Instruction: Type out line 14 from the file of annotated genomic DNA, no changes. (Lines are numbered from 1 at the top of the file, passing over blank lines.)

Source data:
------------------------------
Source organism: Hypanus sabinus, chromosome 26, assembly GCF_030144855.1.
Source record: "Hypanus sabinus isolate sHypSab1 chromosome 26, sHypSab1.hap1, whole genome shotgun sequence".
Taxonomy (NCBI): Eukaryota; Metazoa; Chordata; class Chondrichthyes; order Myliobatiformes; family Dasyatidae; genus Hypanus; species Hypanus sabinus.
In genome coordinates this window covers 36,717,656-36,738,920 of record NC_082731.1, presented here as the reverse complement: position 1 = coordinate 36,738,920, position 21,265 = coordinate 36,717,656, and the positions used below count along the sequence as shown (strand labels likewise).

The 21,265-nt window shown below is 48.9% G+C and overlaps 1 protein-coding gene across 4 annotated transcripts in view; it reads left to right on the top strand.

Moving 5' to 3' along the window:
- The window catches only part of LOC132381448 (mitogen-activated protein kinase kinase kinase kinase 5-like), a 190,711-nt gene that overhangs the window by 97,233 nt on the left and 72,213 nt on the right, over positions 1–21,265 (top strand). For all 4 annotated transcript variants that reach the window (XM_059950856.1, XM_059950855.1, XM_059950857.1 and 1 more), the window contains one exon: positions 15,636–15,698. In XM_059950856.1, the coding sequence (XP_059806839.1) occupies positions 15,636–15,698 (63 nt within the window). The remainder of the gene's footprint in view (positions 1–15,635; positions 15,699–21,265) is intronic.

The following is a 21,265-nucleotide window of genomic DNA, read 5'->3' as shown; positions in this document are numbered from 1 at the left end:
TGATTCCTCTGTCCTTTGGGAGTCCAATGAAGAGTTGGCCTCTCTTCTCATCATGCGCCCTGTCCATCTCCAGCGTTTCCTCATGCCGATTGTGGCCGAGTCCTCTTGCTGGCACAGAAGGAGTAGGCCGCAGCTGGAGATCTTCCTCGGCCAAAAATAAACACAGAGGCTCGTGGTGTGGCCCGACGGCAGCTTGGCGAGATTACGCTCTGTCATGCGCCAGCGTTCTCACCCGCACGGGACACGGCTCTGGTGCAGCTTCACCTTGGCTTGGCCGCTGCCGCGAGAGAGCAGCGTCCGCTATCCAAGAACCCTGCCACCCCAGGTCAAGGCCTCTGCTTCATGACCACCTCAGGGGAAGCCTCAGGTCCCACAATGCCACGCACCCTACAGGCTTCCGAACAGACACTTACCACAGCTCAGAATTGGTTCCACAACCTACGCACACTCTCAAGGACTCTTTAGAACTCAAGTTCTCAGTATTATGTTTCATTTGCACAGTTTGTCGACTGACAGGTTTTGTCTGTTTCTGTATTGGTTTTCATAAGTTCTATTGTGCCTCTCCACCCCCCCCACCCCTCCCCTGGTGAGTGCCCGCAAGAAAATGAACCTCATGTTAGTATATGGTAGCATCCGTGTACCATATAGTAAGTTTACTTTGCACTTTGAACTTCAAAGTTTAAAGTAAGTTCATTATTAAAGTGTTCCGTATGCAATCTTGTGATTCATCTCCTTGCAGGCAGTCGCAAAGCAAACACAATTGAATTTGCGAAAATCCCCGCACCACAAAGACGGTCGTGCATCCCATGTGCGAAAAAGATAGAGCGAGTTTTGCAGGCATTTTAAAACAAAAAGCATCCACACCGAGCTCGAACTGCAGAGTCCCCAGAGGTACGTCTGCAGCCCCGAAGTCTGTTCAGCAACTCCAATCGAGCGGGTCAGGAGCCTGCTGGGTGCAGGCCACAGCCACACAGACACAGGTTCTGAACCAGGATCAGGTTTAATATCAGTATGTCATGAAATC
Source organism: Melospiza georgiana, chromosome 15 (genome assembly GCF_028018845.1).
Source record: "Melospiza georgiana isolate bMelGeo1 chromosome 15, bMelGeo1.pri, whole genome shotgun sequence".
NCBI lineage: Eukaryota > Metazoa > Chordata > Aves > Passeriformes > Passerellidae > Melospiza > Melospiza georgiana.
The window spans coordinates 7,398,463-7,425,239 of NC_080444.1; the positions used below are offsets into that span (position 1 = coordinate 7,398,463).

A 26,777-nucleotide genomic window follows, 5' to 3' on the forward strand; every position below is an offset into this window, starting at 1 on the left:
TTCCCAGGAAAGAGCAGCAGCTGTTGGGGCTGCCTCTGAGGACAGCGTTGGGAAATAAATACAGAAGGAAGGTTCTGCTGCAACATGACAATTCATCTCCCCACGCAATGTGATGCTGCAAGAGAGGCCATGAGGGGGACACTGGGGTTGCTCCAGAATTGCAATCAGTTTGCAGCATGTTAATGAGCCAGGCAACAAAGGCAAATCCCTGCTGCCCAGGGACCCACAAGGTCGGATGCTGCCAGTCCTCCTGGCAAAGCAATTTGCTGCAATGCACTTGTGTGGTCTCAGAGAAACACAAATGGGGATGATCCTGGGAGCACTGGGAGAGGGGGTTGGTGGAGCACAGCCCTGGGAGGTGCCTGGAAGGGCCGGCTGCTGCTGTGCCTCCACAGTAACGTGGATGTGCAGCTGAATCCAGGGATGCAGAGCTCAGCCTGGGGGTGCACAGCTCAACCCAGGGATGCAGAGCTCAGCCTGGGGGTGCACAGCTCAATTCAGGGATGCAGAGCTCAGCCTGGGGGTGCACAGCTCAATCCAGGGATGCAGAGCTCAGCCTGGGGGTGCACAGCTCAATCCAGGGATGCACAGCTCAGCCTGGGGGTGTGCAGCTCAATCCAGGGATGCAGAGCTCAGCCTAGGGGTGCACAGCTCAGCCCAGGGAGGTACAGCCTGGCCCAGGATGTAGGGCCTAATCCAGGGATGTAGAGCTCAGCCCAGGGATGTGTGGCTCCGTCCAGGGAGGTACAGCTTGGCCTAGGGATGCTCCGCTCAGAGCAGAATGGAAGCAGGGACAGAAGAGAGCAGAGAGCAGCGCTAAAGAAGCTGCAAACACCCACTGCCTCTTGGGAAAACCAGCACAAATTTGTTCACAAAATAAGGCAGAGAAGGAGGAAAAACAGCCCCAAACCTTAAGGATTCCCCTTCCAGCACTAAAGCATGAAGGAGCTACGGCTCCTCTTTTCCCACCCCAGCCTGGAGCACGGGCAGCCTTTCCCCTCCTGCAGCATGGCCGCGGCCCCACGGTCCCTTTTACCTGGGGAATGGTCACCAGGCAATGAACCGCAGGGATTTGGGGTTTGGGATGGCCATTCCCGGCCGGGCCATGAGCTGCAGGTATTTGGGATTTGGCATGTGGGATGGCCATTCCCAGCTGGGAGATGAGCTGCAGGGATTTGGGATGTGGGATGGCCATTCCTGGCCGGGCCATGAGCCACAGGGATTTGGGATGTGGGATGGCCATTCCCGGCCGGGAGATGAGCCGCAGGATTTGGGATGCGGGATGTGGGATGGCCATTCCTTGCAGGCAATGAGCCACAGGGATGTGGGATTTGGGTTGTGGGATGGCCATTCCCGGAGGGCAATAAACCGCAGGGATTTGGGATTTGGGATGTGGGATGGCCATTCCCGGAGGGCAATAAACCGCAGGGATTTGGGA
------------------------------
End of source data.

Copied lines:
A 26,777-nucleotide genomic window follows, 5' to 3' on the forward strand; every position below is an offset into this window, starting at 1 on the left: